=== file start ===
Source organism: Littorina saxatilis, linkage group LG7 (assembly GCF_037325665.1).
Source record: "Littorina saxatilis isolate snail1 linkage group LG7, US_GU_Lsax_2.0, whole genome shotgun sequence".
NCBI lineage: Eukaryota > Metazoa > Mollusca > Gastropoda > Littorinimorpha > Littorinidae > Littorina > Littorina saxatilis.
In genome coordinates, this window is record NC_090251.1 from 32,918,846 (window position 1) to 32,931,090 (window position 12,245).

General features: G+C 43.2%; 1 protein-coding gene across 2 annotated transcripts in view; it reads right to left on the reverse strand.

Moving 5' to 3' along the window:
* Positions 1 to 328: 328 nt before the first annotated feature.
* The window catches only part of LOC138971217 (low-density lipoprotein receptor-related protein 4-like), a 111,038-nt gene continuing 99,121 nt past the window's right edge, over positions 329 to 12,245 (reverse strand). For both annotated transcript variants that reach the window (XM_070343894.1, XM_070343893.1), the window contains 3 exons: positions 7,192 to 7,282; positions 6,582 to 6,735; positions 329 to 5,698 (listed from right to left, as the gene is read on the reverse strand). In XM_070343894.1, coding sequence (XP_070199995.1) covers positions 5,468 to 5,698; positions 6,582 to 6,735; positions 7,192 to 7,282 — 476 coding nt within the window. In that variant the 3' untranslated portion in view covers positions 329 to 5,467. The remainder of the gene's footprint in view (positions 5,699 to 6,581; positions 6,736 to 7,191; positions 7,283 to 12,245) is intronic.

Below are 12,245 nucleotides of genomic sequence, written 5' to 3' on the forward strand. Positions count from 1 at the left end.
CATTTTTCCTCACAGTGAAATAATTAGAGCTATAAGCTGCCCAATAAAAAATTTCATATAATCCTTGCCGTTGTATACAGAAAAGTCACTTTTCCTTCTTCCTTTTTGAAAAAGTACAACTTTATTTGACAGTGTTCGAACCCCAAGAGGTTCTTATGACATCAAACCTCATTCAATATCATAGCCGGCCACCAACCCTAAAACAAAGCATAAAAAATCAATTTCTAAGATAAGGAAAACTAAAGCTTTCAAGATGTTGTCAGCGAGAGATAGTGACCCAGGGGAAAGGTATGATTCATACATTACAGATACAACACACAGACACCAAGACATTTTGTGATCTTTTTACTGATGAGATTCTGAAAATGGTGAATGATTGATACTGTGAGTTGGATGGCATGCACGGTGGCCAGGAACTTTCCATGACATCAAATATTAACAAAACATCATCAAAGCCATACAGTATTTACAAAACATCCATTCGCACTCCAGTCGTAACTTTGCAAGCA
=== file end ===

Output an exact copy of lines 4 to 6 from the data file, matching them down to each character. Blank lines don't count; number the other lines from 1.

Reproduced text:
In genome coordinates, this window is record NC_090251.1 from 32,918,846 (window position 1) to 32,931,090 (window position 12,245).

General features: G+C 43.2%; 1 protein-coding gene across 2 annotated transcripts in view; it reads right to left on the reverse strand.

Moving 5' to 3' along the window: